Objective: The use of complementary and alternative medicines (CAM) has increased recently among those with serious mental disorders. However, CAM use and associated factors for using CAM are less clear among patients with bipolar I disorder (BD-I). This study aimed to determine the prevalence and type of CAM use and the sociodemographic, clinical features, and functional areas that predicted CAM use.
Method: A total of 121 BD-I patients were included in the study. The sociodemographic and clinical characteristics of the patients and their usage of CAM were examined using a standard form. The Young Mania and Hamilton Depression Rating Scales were used to assess their symptoms during the interview. The Bipolar Disorder Functioning Questionnaire (BDFQ) was used to evaluate patients’ functioning. We compared the data of CAM (+) and CAM (-). Univariate and multivariate logistic regression analyses were used to evaluate CAM use in BD-I patients.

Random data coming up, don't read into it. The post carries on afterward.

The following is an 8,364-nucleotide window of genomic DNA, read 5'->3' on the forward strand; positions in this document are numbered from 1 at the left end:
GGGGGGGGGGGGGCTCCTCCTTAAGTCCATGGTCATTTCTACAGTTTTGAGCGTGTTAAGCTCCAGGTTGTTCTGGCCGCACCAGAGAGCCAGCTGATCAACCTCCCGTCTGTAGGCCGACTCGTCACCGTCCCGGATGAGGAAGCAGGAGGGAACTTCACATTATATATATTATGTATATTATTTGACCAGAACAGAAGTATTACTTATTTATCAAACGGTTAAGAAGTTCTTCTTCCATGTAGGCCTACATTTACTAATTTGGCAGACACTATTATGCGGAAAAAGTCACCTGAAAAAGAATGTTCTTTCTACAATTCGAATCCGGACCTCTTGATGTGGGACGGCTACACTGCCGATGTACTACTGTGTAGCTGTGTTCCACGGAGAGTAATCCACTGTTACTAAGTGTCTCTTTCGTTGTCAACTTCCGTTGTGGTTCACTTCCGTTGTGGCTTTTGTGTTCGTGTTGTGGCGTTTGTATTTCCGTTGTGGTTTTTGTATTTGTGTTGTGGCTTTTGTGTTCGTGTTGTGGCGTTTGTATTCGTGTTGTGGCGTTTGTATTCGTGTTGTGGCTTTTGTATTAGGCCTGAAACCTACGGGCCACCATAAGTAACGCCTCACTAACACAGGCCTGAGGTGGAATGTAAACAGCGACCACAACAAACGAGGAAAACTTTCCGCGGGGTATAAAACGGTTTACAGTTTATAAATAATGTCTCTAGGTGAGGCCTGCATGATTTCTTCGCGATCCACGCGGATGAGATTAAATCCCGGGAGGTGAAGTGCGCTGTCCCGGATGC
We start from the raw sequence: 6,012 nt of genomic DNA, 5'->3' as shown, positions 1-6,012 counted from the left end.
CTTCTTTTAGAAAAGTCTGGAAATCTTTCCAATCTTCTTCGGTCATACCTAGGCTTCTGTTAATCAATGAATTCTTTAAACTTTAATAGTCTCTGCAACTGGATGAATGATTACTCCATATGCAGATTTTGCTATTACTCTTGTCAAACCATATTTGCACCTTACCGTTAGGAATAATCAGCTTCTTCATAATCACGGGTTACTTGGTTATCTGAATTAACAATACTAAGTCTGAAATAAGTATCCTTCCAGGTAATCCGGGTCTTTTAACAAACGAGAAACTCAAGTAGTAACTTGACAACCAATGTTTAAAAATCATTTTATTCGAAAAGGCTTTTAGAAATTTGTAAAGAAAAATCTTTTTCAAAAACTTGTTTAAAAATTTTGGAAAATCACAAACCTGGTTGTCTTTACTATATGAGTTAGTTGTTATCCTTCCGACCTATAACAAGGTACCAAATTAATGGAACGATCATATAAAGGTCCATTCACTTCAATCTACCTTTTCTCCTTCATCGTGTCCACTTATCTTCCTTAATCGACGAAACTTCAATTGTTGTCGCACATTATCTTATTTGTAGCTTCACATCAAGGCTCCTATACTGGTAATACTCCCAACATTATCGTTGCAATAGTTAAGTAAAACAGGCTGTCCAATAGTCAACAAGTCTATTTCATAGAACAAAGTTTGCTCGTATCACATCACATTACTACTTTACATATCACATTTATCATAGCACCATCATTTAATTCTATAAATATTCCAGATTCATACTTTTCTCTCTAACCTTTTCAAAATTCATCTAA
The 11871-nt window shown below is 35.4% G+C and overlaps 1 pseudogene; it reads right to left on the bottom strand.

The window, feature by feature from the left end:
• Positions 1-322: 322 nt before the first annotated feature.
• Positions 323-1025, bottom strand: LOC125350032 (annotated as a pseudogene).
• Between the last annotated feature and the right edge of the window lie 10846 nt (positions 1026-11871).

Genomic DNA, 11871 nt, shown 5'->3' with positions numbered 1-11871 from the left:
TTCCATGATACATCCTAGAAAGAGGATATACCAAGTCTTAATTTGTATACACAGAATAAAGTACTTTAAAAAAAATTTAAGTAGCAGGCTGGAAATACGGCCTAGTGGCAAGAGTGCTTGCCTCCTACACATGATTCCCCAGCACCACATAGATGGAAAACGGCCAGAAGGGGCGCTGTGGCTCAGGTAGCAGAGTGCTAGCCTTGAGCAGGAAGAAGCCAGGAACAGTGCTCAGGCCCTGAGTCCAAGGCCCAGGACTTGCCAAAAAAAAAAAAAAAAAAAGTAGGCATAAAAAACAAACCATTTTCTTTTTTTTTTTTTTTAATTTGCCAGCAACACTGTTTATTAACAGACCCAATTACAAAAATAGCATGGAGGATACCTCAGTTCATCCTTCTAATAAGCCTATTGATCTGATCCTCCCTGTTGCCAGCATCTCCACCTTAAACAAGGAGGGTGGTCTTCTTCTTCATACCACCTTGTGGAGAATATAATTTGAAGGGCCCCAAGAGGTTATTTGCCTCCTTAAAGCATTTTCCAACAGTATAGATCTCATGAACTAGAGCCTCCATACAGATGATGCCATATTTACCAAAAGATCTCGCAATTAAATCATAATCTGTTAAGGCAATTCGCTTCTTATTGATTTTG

Results: Of the BD-I patients, 63.6% reported at least one CAM use, and the most preferred modality was religious/spiritual healing (54.5%). Our findings showed that education level, history of hypomania, BDFQ, emotional functioning, stigma, and occupational functionality predicted CAM use in patients with BD-I.
Conclusion: The study results revealed that about 6 out of 10 patients used CAM. The use of CAM by patients may result in serious or deadly consequences and treatment nonadherence. Therefore, clinicians need to be aware of their patients’ use of CAM. The descriptive findings of this study help complement the limited knowledge of CAM use among patients with BD-I.